The Benefits Of Putting ‘Life’ On Pause And Taking A Gap Year
Kelly Giuliani volunteered abroad as part of her gap year. She gave back on the IVHQ Tanzania program for 12 weeks. She is from Michigan, United States.
Maybe you’re in the same boat I was once in. You feel brain-dead from 4 years of studying through university, wanting to take a vacation, but not wanting to be one whole year older before you finally become that doctor or lawyer you’ve been focusing on since high school. Well, consider this: taking a gap year to travel and volunteer can create a better, well-rounded you, who will only be more ready to take on that career. Here is how volunteering in Tanzania has made me that person.
1. Giving Back
Helping out the local community provides me with the purest form of happiness I have ever known. I spent 3 months volunteering at a nursery school assisting with teaching, playing, feeding, and cleaning for 5-6 year olds. These children have the biggest of hearts in the smallest of people. Their eagerness to learn, compassion for others, and curiosity for the world is astounding. Within a three-month period, I was able to see the progress of my class and a feeling of great pride washed over me. Hearing the daily “Good morning, Teacha!”, getting chased by 20 kids who are jumping on my back, and helping students with their addition has never felt so rewarding. Giving back gives you a sense of purpose, strengthens your patience, and warms your heart. You will learn to appreciate the simple things and cement a lifelong passion for doing more to instill happiness in others.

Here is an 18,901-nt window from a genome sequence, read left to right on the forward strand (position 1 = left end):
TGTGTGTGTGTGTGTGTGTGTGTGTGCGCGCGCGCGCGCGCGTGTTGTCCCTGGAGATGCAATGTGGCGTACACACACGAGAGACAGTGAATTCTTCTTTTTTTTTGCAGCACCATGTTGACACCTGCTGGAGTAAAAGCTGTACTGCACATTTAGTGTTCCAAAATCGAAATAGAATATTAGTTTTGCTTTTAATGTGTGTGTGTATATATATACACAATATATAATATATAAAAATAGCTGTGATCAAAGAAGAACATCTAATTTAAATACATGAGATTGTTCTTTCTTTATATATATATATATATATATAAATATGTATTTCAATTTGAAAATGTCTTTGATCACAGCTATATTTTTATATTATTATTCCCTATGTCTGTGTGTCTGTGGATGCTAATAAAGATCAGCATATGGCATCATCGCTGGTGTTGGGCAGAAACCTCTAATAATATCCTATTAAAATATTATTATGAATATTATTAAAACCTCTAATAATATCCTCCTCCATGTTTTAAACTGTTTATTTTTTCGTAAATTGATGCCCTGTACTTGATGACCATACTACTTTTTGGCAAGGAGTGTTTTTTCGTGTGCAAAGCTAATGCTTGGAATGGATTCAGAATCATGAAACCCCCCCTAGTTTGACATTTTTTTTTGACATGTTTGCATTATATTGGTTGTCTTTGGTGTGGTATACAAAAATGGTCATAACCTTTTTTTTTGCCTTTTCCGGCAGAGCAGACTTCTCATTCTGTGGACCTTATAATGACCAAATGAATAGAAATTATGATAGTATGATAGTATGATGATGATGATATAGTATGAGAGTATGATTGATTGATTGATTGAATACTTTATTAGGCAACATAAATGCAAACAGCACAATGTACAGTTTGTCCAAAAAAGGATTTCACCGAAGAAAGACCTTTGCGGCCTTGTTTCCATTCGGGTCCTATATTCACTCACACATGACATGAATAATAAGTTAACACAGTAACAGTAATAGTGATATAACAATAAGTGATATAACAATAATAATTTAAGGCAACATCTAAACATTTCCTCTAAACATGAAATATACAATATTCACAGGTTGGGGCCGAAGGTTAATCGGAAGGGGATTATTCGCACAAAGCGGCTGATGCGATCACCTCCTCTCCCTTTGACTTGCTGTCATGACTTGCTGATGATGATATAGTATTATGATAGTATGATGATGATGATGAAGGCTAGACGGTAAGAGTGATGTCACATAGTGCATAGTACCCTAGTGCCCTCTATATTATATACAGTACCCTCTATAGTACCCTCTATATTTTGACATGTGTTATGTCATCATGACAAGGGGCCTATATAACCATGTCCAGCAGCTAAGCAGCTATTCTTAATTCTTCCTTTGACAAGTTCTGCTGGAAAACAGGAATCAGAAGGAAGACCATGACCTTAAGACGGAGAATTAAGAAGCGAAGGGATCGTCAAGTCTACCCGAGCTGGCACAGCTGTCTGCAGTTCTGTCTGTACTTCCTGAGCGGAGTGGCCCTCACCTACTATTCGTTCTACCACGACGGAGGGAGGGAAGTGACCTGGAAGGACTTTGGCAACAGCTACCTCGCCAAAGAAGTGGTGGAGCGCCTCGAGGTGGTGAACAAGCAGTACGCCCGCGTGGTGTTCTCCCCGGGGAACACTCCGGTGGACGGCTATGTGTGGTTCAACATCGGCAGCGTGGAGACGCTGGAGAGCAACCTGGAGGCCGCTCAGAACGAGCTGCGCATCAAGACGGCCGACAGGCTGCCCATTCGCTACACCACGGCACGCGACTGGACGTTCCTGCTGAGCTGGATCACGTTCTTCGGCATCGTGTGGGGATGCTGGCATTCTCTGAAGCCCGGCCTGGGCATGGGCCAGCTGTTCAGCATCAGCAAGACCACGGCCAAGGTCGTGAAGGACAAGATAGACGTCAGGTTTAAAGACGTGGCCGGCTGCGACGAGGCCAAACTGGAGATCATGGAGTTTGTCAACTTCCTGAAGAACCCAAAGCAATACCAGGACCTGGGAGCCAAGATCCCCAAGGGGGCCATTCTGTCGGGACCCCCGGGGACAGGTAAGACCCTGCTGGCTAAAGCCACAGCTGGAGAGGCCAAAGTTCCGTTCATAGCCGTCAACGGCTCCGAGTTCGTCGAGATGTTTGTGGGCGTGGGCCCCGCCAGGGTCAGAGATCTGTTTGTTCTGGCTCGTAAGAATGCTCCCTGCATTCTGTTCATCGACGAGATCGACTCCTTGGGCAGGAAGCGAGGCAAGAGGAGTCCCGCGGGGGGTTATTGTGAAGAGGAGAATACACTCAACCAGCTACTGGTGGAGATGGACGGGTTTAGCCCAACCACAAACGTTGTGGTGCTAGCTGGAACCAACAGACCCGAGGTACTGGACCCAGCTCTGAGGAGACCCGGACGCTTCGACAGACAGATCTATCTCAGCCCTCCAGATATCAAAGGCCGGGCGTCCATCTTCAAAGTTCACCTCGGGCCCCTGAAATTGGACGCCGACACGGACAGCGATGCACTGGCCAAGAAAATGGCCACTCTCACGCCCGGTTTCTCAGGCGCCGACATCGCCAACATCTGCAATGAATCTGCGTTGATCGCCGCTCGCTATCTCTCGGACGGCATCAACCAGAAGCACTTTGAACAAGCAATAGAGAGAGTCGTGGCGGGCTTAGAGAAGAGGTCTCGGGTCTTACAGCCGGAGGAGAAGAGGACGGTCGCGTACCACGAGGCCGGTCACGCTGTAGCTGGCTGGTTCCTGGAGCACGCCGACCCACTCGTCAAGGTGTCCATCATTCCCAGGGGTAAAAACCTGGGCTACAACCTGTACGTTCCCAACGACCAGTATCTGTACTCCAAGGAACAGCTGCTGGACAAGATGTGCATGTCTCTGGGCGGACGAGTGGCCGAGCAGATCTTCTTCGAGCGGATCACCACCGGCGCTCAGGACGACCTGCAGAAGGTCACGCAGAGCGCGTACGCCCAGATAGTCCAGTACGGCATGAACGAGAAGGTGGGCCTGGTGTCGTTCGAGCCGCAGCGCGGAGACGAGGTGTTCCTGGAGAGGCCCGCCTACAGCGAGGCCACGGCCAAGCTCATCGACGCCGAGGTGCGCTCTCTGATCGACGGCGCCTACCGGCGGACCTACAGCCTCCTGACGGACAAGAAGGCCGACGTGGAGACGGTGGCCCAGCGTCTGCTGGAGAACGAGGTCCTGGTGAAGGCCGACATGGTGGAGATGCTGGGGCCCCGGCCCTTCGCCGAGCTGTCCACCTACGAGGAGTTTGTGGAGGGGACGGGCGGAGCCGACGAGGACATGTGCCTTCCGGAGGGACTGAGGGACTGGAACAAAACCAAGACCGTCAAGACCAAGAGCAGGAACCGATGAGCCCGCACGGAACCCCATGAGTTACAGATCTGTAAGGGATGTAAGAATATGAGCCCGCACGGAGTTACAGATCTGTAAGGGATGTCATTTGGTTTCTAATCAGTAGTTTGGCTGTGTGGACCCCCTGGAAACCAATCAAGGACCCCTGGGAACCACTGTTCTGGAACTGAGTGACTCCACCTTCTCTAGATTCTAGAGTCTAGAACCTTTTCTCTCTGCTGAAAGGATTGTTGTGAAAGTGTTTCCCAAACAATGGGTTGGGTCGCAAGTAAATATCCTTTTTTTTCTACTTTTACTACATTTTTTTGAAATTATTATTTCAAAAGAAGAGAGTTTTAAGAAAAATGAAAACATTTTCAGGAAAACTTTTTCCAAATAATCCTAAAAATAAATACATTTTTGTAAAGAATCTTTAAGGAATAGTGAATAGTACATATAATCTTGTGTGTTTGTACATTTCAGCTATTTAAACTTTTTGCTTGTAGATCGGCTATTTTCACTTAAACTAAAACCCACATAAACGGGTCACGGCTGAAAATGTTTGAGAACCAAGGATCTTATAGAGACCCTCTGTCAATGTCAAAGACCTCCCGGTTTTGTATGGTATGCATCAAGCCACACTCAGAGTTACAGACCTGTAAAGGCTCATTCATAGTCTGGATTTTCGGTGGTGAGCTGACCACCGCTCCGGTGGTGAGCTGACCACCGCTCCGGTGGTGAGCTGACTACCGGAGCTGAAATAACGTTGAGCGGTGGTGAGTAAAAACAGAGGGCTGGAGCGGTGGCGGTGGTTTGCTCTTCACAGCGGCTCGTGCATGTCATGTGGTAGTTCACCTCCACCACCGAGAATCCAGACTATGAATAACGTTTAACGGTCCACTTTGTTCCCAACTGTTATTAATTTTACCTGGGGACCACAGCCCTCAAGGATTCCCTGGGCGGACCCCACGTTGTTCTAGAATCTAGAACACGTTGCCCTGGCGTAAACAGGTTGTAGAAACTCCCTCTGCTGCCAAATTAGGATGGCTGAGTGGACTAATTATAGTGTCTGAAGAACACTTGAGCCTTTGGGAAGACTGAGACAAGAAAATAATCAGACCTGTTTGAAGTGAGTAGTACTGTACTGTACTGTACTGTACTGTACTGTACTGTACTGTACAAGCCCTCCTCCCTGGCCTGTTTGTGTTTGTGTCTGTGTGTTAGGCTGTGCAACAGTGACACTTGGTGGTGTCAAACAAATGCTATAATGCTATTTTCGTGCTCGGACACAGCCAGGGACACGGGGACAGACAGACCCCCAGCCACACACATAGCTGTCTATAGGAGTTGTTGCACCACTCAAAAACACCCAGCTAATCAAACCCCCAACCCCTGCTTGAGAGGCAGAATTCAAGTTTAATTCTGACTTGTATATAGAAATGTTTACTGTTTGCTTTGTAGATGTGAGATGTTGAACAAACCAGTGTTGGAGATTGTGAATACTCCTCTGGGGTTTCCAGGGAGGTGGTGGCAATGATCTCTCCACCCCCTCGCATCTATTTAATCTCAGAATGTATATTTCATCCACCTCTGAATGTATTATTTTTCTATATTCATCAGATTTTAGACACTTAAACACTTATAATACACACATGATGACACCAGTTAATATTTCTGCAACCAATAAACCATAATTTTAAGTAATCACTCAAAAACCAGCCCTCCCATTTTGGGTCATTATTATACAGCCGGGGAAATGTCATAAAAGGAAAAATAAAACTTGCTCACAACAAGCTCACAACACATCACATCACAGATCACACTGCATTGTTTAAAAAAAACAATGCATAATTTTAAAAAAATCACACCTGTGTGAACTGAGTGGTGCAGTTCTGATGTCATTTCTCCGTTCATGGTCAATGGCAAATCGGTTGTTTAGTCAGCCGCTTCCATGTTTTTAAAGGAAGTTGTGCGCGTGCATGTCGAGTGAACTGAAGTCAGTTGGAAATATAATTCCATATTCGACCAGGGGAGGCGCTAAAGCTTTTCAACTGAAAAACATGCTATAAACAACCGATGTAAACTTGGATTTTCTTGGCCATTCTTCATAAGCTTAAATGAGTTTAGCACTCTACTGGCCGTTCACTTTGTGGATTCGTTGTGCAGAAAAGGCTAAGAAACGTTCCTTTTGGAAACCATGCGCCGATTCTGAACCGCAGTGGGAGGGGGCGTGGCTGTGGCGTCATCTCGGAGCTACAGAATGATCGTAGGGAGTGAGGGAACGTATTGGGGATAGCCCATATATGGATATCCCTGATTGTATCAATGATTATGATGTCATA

2. To See Amazing Things
The physical beauty of the world is so diverse, and you need to see as much of it with your own eyes as you can. I believe I left my heart in Africa. From the island of Zanzibar to Ngorongoro Crater and the Serengeti, all the way to Mount Kilimanjaro, Tanzania has so much to offer. I had the wonderful opportunity to climb 19,341 feet to the top of Mount Kilimanjaro over New Year’s, trekking through 5 different climate zones. I think back to the shivering nights in the tents, the wonderful people with me, the views of river valleys, and hiking in the snow. Never have I ever experienced a feeling more liberating than standing on the roof of Africa, and I am always longing to be back. And, you can finally see those animals you’ve been dreaming about since your Animal Planet days. I was fortunate enough to see the ‘Big 5’ up close and sit under a tree watching a leopard feast on her prey.
3. Immerse Yourself in A New Culture
I believe it is imperative for one to experience a lifestyle different than their own. Experiencing a new culture first-hand will create a better understanding of the world. The landscape, the food, transportation, and of course the people, will all be something new you get the chance to try and explore. I remember my very first ride on the public transportation system of Arusha, called the Dolla-Dolla. My fellow volunteers and I were in the large van that crams as many people in as possible, feeling sweaty and sticky, driving through the dusty roads to get to town. As we arrived we were in awe with all of the beautifully arranged fruit and vegetables that were lining the streets, waiting to be sold. Still to this day I am longing to have another bowl of zucchini soup, a plateful of ugali, and a mandazi donut breakfast. I was fortunate to visit a Maasai village and see the way they live, their daily lives. I was part of a ritual goat sacrifice and learned about the traditional milk, meat, and blood diet of Maasai people. The culture of Tanzania never fails to amaze me.